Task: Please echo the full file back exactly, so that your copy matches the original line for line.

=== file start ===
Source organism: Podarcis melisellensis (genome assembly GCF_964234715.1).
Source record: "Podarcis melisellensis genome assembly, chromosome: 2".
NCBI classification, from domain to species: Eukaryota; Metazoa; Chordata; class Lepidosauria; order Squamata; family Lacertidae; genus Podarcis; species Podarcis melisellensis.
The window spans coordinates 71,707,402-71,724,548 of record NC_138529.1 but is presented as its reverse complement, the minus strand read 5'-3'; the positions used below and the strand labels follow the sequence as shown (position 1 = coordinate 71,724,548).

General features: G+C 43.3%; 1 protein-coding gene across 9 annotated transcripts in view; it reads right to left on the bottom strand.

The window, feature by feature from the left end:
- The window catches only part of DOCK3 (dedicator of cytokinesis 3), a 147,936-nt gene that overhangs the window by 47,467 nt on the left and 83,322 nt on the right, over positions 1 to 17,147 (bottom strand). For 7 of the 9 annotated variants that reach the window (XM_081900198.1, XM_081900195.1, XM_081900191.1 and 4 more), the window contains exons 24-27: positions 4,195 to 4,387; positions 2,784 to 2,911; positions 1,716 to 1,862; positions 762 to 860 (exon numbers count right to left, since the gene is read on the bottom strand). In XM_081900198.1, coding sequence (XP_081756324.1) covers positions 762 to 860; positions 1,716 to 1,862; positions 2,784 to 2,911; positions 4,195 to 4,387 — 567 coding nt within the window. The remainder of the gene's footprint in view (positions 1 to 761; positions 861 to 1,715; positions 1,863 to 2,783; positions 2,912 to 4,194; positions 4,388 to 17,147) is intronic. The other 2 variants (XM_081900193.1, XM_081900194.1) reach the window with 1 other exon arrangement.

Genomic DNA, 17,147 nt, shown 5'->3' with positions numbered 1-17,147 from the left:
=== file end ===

Source organism: Podarcis melisellensis (genome assembly GCF_964234715.1).
Source record: "Podarcis melisellensis genome assembly, chromosome: 2".
NCBI classification, from domain to species: Eukaryota; Metazoa; Chordata; class Lepidosauria; order Squamata; family Lacertidae; genus Podarcis; species Podarcis melisellensis.
The window spans coordinates 71,707,402-71,724,548 of record NC_138529.1 but is presented as its reverse complement, the minus strand read 5'-3'; the positions used below and the strand labels follow the sequence as shown (position 1 = coordinate 71,724,548).

General features: G+C 43.3%; 1 protein-coding gene across 9 annotated transcripts in view; it reads right to left on the bottom strand.

The window, feature by feature from the left end:
- The window catches only part of DOCK3 (dedicator of cytokinesis 3), a 147,936-nt gene that overhangs the window by 47,467 nt on the left and 83,322 nt on the right, over positions 1 to 17,147 (bottom strand). For 7 of the 9 annotated variants that reach the window (XM_081900198.1, XM_081900195.1, XM_081900191.1 and 4 more), the window contains exons 24-27: positions 4,195 to 4,387; positions 2,784 to 2,911; positions 1,716 to 1,862; positions 762 to 860 (exon numbers count right to left, since the gene is read on the bottom strand). In XM_081900198.1, coding sequence (XP_081756324.1) covers positions 762 to 860; positions 1,716 to 1,862; positions 2,784 to 2,911; positions 4,195 to 4,387 — 567 coding nt within the window. The remainder of the gene's footprint in view (positions 1 to 761; positions 861 to 1,715; positions 1,863 to 2,783; positions 2,912 to 4,194; positions 4,388 to 17,147) is intronic. The other 2 variants (XM_081900193.1, XM_081900194.1) reach the window with 1 other exon arrangement.

Genomic DNA, 17,147 nt, shown 5'->3' with positions numbered 1-17,147 from the left: